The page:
.She lik'd his foothing tales, his presents wore,
And granted kisses, but would grant no more: .,.'••
Yet winter chilPd her seet, with cold she pines,
And on her cheek the fading rose declines.; . -<;. .

No more her humid eyes their luJtoe boast, 1- •
And in hoarse suunds her melting voice is lost.

This Vulcan faw, and in his heav'nly thought,
A new machine mechanic fancy wrought,
Above the mire her shelter'd steps to raife, . .-...•.
And bear her fasely through the wintry ways.; 4

Straight the new engine on the anvil glows, :' 1 '';.
Andvthe pale virgin on the patten rose. •»• '..,1 v. c .
No more her lungs are shook with dropping rheums,'
And on her cheek reviving beauty blooms.
The God obfain'd his suit; though statt'ry sail, . .
Presents with semale virtue must prevail.
The patten now supports each frugal dame, :J^.. 11,1

Which from the btoffey'di^a;ii takes *he name. •.. . :./ , . .a-.i.i..!^ 1 ..'Jt..;,', Las ,i!.i; ..4. i.:.r: .' . 'i,~ nl Another

Another fable, or rather epifode, he has inserted, in which, with great humour he employs the heathen Gods and Goddesses in making materials to set up a black-shoeboy, who was sun to the Goddess Ctoacina, whence the poet derives the origin of that trade; and what makes it yet more droll and diverting, he has gravely introduced it -with a ridicule on one of the rules laid down to render these fort os poems the more agreeable.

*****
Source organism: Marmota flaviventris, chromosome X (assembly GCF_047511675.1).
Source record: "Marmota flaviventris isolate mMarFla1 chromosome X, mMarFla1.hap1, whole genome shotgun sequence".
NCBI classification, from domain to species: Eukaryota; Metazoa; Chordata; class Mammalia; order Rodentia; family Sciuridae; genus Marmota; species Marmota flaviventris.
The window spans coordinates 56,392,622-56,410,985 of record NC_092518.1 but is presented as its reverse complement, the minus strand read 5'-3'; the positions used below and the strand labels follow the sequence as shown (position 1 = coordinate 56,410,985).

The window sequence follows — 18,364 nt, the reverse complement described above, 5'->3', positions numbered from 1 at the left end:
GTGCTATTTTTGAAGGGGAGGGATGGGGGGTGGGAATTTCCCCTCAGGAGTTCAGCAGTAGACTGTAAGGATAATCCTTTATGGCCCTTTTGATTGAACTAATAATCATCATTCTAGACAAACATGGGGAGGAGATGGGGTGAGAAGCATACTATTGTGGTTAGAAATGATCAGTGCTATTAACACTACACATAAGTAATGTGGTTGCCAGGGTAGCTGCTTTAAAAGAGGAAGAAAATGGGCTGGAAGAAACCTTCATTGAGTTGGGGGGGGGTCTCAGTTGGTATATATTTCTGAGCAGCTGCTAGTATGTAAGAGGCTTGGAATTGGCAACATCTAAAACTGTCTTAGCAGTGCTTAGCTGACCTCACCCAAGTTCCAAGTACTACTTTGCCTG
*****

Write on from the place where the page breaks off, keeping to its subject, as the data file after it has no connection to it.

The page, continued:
What though *he gath'ring mire thy seet besmear,
The voice of industry is always near.
Hark, the boy calls thee to Jiis destin'd stand,
And the shoe shines beneath his oily hand.
Here let the muse, fatigu'd amid the throng,
Adorn her precepts with digressive sung;
'Of shirtless youths the secret rife to trace,
And show the parent of the fable race.

Like mortal man, great Jove (grown fond of change)
Of old was wont this nether world to range
To seek amours 4 the vice the monarch lov'd
Soon through the wide.ethereal court improv'd,
And e'en the proudest Goddess now and then
Would lodge a night among the fons of men;
To vulgar deities descends the fashion,
Each, like her better:, had; her earthly passion.
Then Qoacin* (Goddess of the tide
Whose fable streams beneath the city glide)
Jndulg'd the modish slame; the town she rov'd;
A mortal scavenger she faw, flie lov'd;
The muddy spots that dry'd upon his face,
Like semale patches, heighten'd ev'ry grace:
She gaz'd, she sigh'd. For love can beauties spy
In what seems faults to every common eye.

Now had the watchman walk'd his second round;
When Cloacina hears the rumbling found
Of her brown lover's cart, for well she knows
That pleasing thunder: swift the Goddess rose,
And through the streets purso'd the distant noise,
Her bofom panting witn expected joys.
With the night-wandring harlot's airs she past,
Brush'd near his side, and wanton gl«aiccs«ast;

In